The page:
Frequently Asked Questions
What does ‘Black, Asian and Minority Ethnic mean?
Black, Asian, and Minority Ethnic (BAME) is currently used in the UK as a term to describe anyone from a non-White background. The term BAME includes people from a wide variety of ethnic, religious, and cultural backgrounds.
This definition includes but is not limited to:
• Black African and Black Caribbean people
• Asian and East Asian people
• People who are mixed race
According to the most recent Census, people of colour make up about
14.1% of the population of England and UK.
Are rates of mental illness different for people Black, Asian, and Minority Ethnic background?
Rates of mental illness for people from Black, Asian, and Minority Ethnic (BAME) backgrounds are sometimes greater than for white people.
• black women are more likely to experience a common mental illness such as anxiety disorder or depression,
• older South Asian women are an at-risk group for suicide,
• black men are more likely to experience psychosis, and
• black people are more likely to be detained under the Mental Health Act
But more white people receive treatment for mental health issues than people from BAME backgrounds and they have better outcomes.
Some of the reasons why there are different rates of mental illness for people from these backgrounds are:
• inequalities in wealth and living standards,
• bias, discrimination, and racism,
• stigma about mental health, and
• they are less likely to have mental health issues identified in the criminal justice system
What are the main barriers stopping people from Black, Asian and
Minority Ethnic backgrounds getting good mental health care?
People from Black, Asian, and Minority Ethnic (BAME) background should the same right to access NHS mental health care as the rest of the population. GPs, talking therapy services and secondary mental health services are there to help.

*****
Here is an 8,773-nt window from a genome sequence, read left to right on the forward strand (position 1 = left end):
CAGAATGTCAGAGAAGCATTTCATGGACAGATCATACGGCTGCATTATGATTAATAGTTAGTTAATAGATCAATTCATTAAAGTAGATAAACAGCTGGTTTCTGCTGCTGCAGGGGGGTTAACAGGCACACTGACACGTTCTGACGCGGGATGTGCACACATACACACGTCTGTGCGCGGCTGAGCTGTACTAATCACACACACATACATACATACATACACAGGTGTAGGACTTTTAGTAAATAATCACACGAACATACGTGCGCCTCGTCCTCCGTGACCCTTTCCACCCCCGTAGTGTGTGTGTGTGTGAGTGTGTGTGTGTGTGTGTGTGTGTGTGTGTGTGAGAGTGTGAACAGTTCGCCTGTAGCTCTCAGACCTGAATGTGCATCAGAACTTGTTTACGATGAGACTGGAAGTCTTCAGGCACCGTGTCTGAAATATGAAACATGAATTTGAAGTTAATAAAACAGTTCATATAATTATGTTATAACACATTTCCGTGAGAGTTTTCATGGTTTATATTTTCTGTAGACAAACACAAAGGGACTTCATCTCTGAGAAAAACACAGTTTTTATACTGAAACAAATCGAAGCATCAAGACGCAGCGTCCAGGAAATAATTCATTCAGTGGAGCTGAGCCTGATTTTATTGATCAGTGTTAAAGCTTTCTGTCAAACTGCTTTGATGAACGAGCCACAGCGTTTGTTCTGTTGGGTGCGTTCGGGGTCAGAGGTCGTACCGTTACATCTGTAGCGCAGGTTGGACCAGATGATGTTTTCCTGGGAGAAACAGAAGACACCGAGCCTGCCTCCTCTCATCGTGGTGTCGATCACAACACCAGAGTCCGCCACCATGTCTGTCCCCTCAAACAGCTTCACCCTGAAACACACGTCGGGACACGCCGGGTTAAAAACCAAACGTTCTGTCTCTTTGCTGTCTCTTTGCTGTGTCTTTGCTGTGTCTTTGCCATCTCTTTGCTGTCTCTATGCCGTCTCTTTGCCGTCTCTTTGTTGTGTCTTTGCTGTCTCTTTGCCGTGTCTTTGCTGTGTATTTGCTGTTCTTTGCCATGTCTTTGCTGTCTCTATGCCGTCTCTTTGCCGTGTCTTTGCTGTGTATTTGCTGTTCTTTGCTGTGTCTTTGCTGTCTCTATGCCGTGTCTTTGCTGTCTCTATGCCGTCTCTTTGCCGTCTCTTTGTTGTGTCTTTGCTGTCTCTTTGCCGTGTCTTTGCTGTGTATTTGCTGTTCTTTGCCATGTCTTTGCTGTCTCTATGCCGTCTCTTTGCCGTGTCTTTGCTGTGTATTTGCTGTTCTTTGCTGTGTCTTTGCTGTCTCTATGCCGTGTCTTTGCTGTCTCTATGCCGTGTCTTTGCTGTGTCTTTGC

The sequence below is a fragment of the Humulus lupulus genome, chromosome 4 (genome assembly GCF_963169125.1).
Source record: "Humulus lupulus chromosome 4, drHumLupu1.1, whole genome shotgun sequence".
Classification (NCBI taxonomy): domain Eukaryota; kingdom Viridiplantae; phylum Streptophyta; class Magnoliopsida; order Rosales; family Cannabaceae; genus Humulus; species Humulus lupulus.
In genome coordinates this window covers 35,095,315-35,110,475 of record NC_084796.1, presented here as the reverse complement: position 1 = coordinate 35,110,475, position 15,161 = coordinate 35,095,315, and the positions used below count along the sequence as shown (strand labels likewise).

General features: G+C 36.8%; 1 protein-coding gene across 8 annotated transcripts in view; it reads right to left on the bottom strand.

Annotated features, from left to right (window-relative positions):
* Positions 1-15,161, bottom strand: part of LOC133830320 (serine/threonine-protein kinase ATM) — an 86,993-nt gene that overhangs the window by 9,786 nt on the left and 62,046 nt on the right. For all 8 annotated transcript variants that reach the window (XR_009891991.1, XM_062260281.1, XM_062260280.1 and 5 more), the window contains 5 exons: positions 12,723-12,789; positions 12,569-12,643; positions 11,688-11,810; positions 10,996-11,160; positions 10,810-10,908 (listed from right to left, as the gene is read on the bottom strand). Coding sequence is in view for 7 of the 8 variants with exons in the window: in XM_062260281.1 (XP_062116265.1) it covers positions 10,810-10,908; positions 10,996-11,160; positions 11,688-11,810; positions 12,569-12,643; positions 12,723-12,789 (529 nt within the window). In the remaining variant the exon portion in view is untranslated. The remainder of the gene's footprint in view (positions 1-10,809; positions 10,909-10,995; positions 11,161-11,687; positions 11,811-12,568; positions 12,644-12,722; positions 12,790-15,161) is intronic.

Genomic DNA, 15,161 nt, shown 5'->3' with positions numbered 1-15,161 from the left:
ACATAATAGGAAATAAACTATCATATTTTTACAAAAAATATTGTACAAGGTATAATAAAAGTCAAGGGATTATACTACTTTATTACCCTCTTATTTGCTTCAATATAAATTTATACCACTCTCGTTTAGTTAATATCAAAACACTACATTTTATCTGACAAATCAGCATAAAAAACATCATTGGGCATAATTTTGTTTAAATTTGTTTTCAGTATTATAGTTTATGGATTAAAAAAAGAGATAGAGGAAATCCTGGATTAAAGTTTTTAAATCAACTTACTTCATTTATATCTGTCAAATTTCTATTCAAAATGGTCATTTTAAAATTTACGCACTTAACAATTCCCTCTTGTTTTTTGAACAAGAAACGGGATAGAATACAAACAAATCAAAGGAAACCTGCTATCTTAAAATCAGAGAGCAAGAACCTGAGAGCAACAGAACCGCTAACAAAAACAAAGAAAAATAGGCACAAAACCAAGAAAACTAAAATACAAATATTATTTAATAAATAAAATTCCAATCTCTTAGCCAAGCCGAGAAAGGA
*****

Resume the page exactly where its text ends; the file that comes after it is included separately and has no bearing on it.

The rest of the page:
But people from BAME backgrounds can have different experiences of the mental health system compared to white people. Some BAME groups are less satisfied with their experiences of the NHS, GP and hospital services compared to the rest of the population.
People from BAME backgrounds often said that some of the barriers they face when accessing mental health care are:
• Cultural barriers where mental health issues are not recognised or are not seen as important,
• Language barriers
• Professionals having a lack of knowledge about things that are important to BAME or their experiences,
• Lack of publicity of mental health support and services in some communities,
• Stereotyping. For example, some people think that black people with mental health issues will get angry or aggressive.
• Stigma about mental illness in some communities stops some BAME people seeking help. They can feel ashamed.
How can I overcome barriers to mental health care?
Many people from Black, Asian, and Minority Ethnic (BAME) backgrounds have positive experiences of mental health care which leads to recovery. But accessing mental health services and support might sometimes be a difficult experience.
People can be worried about how they will be perceived by health professionals. This may be in case they are misunderstood, or the service cannot meet their needs.
Mental health services should meet the needs of people from BAME backgrounds. But as mentioned in FAQ 3, sometimes there are issues.
BMHS was established to bridge that gap. Please get in touch or subscribe to one of our services so can help you overcome the barriers to mental health care.